Note:  Data from "The Grand Fleet:  Warship Design and Development 1906-1922" for an angle of obliquity of 30 degrees and a striking velocity of 1,907 fps (581 mps).  Test projectiles were salt-filled (blind).
Mount / Turret Data
Designation Twin Mounts
   All pre-dreadnoughts carried two mounts
   Formidable, Implacable, London, Bulwark, Duncan, Montagu, Russell, Cornwallis, Queen, Prince of Wales:  BVI
   Irresistible, Venerable, Exmouth, Albermarle:  BVII
   King Edward class:  BVII(S)

Single Mount
   Submarines (1)

Weight Twin:  184 tons (187 mt)
Single:  120 tons (122 mt)
(see Note 5)
All surface ships as built:  - 3 / +13.5 degrees
Submarines:  -5 / +20 degrees
Rate of Elevation N/A
Train Surface ships:  about +150 / -150 degrees
Submarines:  +15 / -15 degrees
Rate of Train N/A
Gun Recoil N/A
Loading Angle BVI:  4.5 degrees
Others:  Any angle

Submarine:  N/A


1) The BVI mounting was a rotating stalk design with a shell chamber below the gunhouse.  The ammunition hoist was interrupted at the shell chamber rather than continuous from the magazine to the gunhouse.  Shells were delivered horizontally to the shell chamber where a grab picked them up and delivered them to the gunhouse hoist.  From a sketch, this gunhouse hoist appears to be a three level cage with the shell on top and half charges in the lower compartments.  This mounting was also designed with safeguards against a cordite fire in the gun chamber flashing down the ammunition tube into the magazine.

2) The BVI mounting had a secondary bogie for hand-loading fitted at the rear of the gun and aligned at 1 degree elevation.

3) The BVII mounting achieved the long-sought British goal of any angle loading, a featured carried through on subsequent ships until it proved impractical on the 15"/42 (38.1 cm) Mark I twin mounts.

4) The submarine mount needed to be loaded and fired on the surface, although some trials had just the muzzle of the gun above the water.  The muzzle was fitted with an electrically-operated, water-tight tampion.  The gun mounting was free-flooding, thus allowing quick access after surfacing.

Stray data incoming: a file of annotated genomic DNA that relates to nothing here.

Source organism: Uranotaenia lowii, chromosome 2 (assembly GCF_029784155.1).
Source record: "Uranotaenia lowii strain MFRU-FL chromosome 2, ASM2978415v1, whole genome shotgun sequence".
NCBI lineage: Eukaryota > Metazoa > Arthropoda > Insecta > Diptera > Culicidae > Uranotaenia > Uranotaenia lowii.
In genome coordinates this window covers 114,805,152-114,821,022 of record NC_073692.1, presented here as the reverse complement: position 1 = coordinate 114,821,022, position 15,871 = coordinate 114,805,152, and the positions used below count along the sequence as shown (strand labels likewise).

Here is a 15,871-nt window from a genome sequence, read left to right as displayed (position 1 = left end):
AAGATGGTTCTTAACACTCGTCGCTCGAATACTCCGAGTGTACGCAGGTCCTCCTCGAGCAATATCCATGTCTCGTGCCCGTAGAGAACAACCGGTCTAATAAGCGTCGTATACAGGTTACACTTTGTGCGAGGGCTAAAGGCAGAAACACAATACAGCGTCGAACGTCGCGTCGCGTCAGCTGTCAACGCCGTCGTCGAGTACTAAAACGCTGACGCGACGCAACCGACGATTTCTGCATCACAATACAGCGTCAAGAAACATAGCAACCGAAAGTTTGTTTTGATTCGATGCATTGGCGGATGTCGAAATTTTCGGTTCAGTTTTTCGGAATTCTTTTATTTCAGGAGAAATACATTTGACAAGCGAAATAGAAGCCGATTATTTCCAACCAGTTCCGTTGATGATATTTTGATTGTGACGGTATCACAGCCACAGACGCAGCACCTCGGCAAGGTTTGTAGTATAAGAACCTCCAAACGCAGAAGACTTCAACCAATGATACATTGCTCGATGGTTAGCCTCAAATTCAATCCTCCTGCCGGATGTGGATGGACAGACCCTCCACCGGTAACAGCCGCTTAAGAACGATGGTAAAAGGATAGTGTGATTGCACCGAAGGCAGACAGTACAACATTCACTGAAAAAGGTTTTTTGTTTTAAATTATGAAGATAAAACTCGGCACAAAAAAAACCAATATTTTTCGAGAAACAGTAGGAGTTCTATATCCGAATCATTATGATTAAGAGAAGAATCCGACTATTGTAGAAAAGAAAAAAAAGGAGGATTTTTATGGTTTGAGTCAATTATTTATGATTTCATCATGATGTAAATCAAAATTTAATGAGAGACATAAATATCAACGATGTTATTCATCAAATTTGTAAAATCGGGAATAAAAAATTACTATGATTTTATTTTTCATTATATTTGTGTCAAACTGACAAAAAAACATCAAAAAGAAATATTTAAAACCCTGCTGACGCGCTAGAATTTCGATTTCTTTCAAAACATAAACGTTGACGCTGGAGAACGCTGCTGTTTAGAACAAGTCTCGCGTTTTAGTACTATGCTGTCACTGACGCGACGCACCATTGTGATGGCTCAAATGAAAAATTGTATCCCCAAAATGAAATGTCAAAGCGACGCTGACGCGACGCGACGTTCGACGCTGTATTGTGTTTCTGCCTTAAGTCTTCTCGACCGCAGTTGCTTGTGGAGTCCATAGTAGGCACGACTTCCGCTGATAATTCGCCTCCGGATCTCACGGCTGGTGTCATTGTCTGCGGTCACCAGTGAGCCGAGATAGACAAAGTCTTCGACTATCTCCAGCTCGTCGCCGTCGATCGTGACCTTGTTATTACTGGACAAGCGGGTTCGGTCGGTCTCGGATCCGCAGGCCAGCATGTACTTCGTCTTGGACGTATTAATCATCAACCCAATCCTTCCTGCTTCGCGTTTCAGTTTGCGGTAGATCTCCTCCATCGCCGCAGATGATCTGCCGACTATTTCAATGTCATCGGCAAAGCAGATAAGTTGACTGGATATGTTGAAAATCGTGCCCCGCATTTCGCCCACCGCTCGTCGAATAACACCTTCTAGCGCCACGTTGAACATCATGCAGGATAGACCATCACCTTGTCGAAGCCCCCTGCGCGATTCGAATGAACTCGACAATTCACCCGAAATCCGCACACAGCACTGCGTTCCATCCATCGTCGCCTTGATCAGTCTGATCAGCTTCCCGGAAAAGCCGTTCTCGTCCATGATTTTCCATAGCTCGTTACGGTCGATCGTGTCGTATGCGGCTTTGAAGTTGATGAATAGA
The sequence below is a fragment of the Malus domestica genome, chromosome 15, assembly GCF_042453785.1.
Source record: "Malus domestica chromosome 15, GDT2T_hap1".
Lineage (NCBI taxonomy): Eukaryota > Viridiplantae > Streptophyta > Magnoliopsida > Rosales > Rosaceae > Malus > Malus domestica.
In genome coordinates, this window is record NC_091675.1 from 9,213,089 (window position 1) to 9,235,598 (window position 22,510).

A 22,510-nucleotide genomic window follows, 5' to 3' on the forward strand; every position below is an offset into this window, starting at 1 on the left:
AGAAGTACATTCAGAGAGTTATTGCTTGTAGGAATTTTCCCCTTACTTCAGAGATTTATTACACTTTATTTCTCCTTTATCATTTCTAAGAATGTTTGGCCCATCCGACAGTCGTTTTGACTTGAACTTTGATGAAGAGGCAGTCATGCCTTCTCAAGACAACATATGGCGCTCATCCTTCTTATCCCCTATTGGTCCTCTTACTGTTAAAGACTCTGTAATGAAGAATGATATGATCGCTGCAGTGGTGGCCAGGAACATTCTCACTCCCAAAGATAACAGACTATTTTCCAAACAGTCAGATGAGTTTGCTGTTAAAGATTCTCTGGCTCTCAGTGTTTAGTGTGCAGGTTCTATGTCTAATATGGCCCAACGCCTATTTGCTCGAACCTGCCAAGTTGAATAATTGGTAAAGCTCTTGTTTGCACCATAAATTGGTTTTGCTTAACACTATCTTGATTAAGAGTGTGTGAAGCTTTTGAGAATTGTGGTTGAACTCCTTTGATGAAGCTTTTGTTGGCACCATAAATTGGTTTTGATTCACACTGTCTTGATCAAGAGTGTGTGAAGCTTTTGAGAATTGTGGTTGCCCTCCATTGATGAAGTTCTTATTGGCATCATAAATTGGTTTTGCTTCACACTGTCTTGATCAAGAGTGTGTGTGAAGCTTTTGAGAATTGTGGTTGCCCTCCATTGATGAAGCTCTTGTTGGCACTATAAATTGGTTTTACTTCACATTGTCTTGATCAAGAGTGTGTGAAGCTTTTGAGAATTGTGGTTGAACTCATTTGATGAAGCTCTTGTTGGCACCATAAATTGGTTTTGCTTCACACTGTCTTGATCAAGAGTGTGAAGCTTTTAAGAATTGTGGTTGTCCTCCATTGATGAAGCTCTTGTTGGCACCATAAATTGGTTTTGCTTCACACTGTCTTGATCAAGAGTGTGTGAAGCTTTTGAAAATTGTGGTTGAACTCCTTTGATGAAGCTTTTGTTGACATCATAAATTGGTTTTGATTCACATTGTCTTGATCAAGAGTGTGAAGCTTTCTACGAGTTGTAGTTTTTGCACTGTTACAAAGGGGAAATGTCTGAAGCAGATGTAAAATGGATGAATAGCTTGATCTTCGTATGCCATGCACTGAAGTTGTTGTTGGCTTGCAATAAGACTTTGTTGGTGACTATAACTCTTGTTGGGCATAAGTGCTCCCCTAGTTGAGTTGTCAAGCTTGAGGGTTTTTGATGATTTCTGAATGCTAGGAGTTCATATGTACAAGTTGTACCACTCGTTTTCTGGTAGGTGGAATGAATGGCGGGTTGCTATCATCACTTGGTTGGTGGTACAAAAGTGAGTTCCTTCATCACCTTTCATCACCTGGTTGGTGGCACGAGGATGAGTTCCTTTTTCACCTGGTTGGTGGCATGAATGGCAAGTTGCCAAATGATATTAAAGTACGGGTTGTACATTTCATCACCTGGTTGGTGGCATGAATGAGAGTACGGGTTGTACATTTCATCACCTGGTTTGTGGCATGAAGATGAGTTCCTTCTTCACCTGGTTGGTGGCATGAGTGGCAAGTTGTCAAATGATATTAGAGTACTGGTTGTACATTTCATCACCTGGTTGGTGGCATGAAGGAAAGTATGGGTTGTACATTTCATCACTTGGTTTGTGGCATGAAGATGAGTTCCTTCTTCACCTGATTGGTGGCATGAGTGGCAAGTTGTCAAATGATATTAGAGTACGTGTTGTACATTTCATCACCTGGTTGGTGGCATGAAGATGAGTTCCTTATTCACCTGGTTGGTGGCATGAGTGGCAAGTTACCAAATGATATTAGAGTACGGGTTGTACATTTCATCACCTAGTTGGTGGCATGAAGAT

5) Commonwealth and Zealandia were altered in 1918 to allow an elevation range of -3 / +30 degrees.

Data from
"The M Class Submarine Monitors" article by Thomas A. Adams in "Warship Volume VII"
"Warrior to Dreadnought:  Warship Development 1860-1905" and "The Grand Fleet:  Warship Design and Development 1906-1922" both by D.K. Brown
"British Naval Guns 1880-1945 No 4" article by John Campbell in "Warship Volume V"
"The Big Gun:  Battleship Main Armament 1860-1945" by Peter Hodges
"British Battleships:  1860 - 1950" by Oscar Parkes
"A Concentrated Effort:  Royal Navy Gunnery Exercises at the End of the Great War" article by William Schleihauf in "Warship International" No. 2, 1998
 "Navy and Army Illustrated Annuals, Volume VI - 1898"
ADM 186/169
Special help from Dave Perkins and Neil Stirling
Page History

03 March 2007 - Benchmark
30 January 2009 - Added a comment regarding guns repaired for "steel choke" problems
24 May 2009 - Replaced picture of Prince of Wales with picture of Russell
30 August 2011 - Added to mounting notes
04 January 2014 - Added photograph of railway gun
01 December 2015 - Changed Vickers Photographic Archive links to point at Wayback Archive